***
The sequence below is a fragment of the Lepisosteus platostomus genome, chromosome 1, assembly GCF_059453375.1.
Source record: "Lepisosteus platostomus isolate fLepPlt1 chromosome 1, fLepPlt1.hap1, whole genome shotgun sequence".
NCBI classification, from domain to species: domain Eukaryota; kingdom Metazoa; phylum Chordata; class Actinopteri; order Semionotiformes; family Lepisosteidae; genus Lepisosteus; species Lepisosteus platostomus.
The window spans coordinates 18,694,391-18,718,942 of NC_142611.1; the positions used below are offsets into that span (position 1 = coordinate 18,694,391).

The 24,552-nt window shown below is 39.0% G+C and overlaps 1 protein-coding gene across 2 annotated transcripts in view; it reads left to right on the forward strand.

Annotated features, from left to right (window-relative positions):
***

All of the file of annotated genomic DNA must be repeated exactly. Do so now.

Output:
The sequence below is a fragment of the Lepisosteus platostomus genome, chromosome 1, assembly GCF_059453375.1.
Source record: "Lepisosteus platostomus isolate fLepPlt1 chromosome 1, fLepPlt1.hap1, whole genome shotgun sequence".
NCBI classification, from domain to species: domain Eukaryota; kingdom Metazoa; phylum Chordata; class Actinopteri; order Semionotiformes; family Lepisosteidae; genus Lepisosteus; species Lepisosteus platostomus.
The window spans coordinates 18,694,391-18,718,942 of NC_142611.1; the positions used below are offsets into that span (position 1 = coordinate 18,694,391).

The 24,552-nt window shown below is 39.0% G+C and overlaps 1 protein-coding gene across 2 annotated transcripts in view; it reads left to right on the forward strand.

Annotated features, from left to right (window-relative positions):